Tell me if you have heard this one before. On Monday afternoon, Major League Baseball announced that Corey Kluber had been named the Pitcher of the Month for his outstanding work on the mound.
Another strong effort on the mound from Kluber in September earned him his third award of the year (see also: June, August). The last player to win three Pitcher of the Month awards in one season was Houston’s Dallas Keuchel in 2015. He won his only career Cy Young Award that season.
Maybe, just maybe, the third time will be the charm for Kluber as well, in regards to his pursuits of a second career Cy Young nod.
The ace of the Tribe’s pitching staff made six starts in September and would take home victories in five while leaving in a tie game in his final start of the season on Saturday.
Kluber opened the month in Detroit against the Tigers on September 2. He worked eight innings to extend the Indians’ winning streak, allowing a run on eight hits with no walks and seven strikeouts. It earned him his second straight win, his sixth in seven starts, and his 14th of the year.
He was back on the mound five days later as the Indians’ road trip took them through Chicago. He would log his 14th double digit strikeout performance in shutting down the White Sox, giving up just a pair of first inning solo home runs on the way to an 11-2 win. He worked seven innings and gave up three hits on the night, walking one and striking out 14. The win was the Indians’ 15th in a row, breaking the franchise record.
Kluber got the home start with the Indians’ streak alive and well on September 12 in a rematch with the Tigers. He had given up eleven runs in his first two starts against Detroit, but had responded with a pair of one-run outings in his next two. The fifth one would be even better as he would go the distance for the fifth time on the season while throwing his third shutout of the year. He allowed five hits, did not issue a walk, and struck out eight to earn win number 16 and his fourth in a row. The victory matched the American League record for consecutive wins by a club, equaling the 2002 Oakland Athletics.
With the team’s 22-game winning streak over, Kluber returned to the rubber on September 17 as the Indians hosted the Kansas City Royals. Kluber extended his scoreless innings streak to 22 innings with seven scoreless against KC, allowing just three runs while striking out nine in the 3-2 victory. It moved him into a tie for the league lead in wins with 17 in the team’s first game since clinching the American League Central crown. He would later be named the American League’s Pitcher of the Week for his performances on the 12th and 17th.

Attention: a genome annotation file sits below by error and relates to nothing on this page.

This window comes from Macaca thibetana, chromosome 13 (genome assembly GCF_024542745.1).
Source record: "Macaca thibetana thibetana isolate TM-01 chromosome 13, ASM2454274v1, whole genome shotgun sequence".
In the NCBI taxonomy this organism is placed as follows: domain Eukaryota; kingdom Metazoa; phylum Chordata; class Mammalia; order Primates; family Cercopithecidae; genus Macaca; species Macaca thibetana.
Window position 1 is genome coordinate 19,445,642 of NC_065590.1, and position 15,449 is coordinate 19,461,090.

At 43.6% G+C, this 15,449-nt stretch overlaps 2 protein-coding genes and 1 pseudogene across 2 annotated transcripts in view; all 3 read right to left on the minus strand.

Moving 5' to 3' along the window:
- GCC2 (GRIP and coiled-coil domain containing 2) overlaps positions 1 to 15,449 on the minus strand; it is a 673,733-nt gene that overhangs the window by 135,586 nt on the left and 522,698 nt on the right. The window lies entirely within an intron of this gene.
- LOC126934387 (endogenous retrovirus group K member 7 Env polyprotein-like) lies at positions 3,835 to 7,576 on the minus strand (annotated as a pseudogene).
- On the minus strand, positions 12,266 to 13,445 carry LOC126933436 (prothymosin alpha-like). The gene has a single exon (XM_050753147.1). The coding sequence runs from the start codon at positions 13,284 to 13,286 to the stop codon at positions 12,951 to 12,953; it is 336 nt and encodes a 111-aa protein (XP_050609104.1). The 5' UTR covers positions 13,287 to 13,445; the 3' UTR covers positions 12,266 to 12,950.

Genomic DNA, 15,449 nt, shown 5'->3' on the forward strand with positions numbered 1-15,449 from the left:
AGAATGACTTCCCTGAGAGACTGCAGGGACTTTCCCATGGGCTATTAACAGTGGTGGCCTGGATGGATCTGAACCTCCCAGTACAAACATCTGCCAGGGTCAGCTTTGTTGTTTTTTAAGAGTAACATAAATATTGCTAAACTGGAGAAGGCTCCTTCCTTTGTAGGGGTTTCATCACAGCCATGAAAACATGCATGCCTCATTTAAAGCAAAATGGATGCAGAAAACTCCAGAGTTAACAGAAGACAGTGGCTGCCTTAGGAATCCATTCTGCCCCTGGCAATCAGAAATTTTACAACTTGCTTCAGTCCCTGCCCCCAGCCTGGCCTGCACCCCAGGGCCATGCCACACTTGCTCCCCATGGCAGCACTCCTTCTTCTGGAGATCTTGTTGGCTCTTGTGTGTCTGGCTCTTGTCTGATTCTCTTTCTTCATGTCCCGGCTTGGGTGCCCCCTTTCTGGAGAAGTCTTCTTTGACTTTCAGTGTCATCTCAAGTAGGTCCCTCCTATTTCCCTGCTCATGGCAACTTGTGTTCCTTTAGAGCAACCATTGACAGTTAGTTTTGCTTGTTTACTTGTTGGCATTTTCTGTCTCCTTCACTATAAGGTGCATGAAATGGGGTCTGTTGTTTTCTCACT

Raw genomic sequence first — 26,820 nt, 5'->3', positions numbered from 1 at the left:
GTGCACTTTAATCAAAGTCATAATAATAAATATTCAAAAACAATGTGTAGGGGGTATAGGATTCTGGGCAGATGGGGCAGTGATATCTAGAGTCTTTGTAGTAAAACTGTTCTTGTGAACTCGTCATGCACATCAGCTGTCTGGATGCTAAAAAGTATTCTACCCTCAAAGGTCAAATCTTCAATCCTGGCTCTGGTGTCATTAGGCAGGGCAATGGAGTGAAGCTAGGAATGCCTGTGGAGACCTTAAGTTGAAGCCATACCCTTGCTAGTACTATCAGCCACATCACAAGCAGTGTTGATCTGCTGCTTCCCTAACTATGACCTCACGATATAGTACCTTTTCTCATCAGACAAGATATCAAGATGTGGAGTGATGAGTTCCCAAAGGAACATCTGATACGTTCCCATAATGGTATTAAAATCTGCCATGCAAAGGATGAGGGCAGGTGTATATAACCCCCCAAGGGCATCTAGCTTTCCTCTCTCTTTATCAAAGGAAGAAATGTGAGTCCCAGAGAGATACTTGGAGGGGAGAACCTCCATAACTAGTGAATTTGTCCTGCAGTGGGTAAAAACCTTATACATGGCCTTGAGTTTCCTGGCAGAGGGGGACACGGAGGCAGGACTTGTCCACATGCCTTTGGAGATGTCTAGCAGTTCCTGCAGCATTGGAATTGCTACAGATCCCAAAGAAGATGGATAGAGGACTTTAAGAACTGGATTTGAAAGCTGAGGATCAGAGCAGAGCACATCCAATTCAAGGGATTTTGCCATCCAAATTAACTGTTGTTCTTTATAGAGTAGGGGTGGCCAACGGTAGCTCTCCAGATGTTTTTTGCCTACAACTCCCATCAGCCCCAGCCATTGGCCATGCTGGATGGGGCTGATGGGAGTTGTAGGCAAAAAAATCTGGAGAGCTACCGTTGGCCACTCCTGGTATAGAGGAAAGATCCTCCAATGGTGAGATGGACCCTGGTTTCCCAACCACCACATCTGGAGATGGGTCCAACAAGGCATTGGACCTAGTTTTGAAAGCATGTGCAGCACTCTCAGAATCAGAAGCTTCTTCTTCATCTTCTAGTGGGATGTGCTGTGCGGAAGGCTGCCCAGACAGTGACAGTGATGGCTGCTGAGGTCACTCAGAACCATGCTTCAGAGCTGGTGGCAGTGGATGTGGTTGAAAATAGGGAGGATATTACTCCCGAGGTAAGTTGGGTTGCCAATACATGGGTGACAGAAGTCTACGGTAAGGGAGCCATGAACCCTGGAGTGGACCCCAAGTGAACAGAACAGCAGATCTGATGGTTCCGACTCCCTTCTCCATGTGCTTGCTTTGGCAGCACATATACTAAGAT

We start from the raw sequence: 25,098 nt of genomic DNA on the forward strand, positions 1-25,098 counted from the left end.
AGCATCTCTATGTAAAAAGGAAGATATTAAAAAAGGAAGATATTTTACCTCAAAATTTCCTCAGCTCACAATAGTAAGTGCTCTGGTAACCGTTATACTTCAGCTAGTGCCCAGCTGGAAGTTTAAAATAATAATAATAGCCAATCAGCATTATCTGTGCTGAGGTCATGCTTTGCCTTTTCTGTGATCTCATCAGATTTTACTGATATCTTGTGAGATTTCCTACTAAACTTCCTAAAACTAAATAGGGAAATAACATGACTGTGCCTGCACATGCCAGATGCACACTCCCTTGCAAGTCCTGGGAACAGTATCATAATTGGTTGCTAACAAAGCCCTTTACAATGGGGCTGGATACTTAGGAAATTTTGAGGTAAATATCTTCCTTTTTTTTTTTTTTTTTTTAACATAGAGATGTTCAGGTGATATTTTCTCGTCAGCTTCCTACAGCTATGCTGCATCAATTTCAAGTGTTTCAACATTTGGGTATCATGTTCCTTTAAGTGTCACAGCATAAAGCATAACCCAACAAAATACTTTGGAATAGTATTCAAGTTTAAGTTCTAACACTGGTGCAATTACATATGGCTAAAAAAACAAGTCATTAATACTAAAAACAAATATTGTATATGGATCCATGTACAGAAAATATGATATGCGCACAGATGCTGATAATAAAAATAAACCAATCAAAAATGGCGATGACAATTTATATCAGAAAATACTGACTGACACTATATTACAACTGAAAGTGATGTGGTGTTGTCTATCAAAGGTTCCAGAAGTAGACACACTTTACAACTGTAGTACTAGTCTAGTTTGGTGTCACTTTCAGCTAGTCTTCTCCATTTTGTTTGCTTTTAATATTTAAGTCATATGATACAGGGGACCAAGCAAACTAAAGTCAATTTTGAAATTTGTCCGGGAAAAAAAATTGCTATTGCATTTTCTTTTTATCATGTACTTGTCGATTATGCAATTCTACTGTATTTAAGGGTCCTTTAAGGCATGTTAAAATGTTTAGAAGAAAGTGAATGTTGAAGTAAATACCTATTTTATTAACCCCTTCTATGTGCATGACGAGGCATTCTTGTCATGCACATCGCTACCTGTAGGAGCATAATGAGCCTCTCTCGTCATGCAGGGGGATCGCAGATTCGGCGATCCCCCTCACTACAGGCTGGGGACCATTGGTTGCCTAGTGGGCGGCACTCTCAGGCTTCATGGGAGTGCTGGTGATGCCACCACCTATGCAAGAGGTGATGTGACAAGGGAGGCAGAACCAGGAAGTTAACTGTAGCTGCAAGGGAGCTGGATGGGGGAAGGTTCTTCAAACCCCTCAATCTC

The Indians hit the road and Kluber got a little extra rest with an off day and an extra starter thrown into the rotation before making his second-to-last start of the year on September 24 in Seattle. The rest did not hurt him, as he would allow just two unearned runs over seven innings, walking a pair and striking out ten Mariners, his 15th and final double-digit strikeout performance of the season. The Indians would go on to win, 4-2, as Kluber took sole possession of the American League lead in wins at 18. His scoreless streak ended, but his streak without giving up an earned run grew to 29 innings.
That streak would come to an end in his final start of the season as the Indians hosted the White Sox on Saturday in Kluber’s warm-up for the postseason. He would work only five innings and threw 81 pitches while manager Terry Francona handled his rotation in a way to get his relievers work during the last week of the season. Kluber allowed a run on six hits, striking out a season-low three batters in a no-decision. For just the ninth time on the year, Cleveland lost a game that he started, a 2-1 defeat by the Pale Hose.
For the month, Kluber went 5-0 with a 0.84 ERA, a 0.79 WHIP, a .199 batting average against, and a 16.7 strikeout per walk rate. He allowed just four earned runs (six runs in total) on 31 hits with three walks and 50 strikeouts in 43 innings of work.
Posting incredible numbers once again, his efforts may have cemented his case against Boston’s Chris Sale for the Cy Young in the league, despite missing a month of action while on the disabled list through all of May. At season’s end, Kluber led all of baseball or was tied in wins (18), ERA (2.25), complete games (5), shutouts (3), WHIP (0.87), strikeouts/walks (7.36), adjusted pitching runs (50), adjusted pitching wins (5.4), WAR for pitchers (8.0), and ERA+ (202), and led the American League in hits per nine innings (6.2), walks per nine (1.6), and winning percentage (.818). He trailed only Sale in the American League in strikeouts (308 to 265), strikeouts per nine innings (12.9 to 11.7), and FIP (2.45 to 2.50). Despite missing a month, he still finished fourth in innings pitched with 203 2/3.
The September numbers completed an impressive second half of the season, one in which he made 15 starts while posting an 11-1 record with a 1.79 ERA and a 0.77 WHIP.
Washington’s Stephen Strasburg took home the National League’s honor with strikingly similar numbers to Kluber’s in September, posting a 4-0 record with a 0.83 ERA and a 0.80 WHIP. He allowed three earned runs (four total) in 32 2/3 innings over five starts.
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